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Biodiversity loss is more severe in developing countries, which are facing the consequences of the rapid development of Western countries that ignored nature until recently. According to the WWF’s Living Planet Index, which measures the relative abundance of thousands of vertebrate populations around the world, biodiversity is significantly lower in less developed regions. As the majority of global biodiversity is found in the Global South, achieving global protection goals will require financial support for these countries.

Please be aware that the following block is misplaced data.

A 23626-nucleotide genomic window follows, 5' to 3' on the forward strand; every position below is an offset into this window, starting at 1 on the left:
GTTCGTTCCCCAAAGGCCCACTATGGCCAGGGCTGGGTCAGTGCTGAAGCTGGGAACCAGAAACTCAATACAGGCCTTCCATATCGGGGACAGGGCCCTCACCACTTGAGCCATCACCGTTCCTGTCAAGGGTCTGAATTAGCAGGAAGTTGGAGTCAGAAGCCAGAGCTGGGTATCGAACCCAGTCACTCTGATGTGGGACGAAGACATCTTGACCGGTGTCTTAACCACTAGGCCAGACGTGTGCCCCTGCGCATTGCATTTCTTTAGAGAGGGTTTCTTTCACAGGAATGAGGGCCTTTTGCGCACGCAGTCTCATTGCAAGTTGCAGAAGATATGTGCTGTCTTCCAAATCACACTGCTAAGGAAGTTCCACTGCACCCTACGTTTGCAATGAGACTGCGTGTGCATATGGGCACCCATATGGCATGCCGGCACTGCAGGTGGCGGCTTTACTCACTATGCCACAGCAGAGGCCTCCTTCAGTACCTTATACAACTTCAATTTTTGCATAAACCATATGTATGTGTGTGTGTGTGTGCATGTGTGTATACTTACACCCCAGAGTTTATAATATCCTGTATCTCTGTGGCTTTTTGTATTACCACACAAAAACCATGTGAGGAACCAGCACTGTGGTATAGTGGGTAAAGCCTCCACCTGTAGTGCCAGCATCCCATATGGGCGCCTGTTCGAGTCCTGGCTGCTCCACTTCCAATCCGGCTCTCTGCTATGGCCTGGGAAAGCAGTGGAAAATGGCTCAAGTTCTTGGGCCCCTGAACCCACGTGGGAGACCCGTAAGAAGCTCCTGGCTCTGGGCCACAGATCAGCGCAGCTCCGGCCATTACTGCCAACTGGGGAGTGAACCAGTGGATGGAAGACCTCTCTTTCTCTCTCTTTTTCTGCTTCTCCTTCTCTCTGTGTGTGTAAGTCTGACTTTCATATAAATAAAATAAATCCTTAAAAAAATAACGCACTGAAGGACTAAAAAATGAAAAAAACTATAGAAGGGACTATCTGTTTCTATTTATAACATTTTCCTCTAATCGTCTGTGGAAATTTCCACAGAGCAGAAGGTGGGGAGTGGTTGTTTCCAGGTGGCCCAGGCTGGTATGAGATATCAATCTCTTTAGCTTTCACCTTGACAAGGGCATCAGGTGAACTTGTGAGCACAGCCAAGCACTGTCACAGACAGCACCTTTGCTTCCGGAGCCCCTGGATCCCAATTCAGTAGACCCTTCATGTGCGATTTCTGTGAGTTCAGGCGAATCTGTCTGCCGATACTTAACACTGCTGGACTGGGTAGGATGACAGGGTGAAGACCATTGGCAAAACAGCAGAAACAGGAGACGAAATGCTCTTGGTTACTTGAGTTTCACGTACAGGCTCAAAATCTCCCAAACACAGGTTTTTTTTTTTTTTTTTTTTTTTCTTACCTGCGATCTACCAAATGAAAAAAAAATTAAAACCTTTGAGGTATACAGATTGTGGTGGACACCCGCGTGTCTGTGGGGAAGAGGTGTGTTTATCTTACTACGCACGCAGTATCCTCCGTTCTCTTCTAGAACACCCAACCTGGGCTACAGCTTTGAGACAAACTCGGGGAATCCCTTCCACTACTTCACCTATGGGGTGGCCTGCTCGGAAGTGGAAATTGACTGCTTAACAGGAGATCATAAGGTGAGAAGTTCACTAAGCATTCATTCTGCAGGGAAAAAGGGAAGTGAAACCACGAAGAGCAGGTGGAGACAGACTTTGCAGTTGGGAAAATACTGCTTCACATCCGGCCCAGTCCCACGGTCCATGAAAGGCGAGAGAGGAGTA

It was therefore agreed that developed nations should commit to providing USD 20 billion by 2025 and USD 30 billion by 2030 to developing countries, which is three times the current level of international assistance for biodiversity. However, the implementation of this commitment remains unclear and there is a risk that developed countries may try to avoid their responsibilities. Despite budget constraints in donor countries due to factors such as inflation, potential recessions, and global conflicts, all countries must contribute and not just a select few. To date, less than one-third of OECD countries have made pledges, with Belgium, Sweden, Italy, and Austria among those that have not yet committed. It is also important for countries with the capacity to contribute, such as Qatar, to play their part. Although the Global Biodiversity Framework is not legally binding, it is up to individual countries to incorporate these commitments into their own regulations and policies, and for civil society to hold them accountable and monitor progress.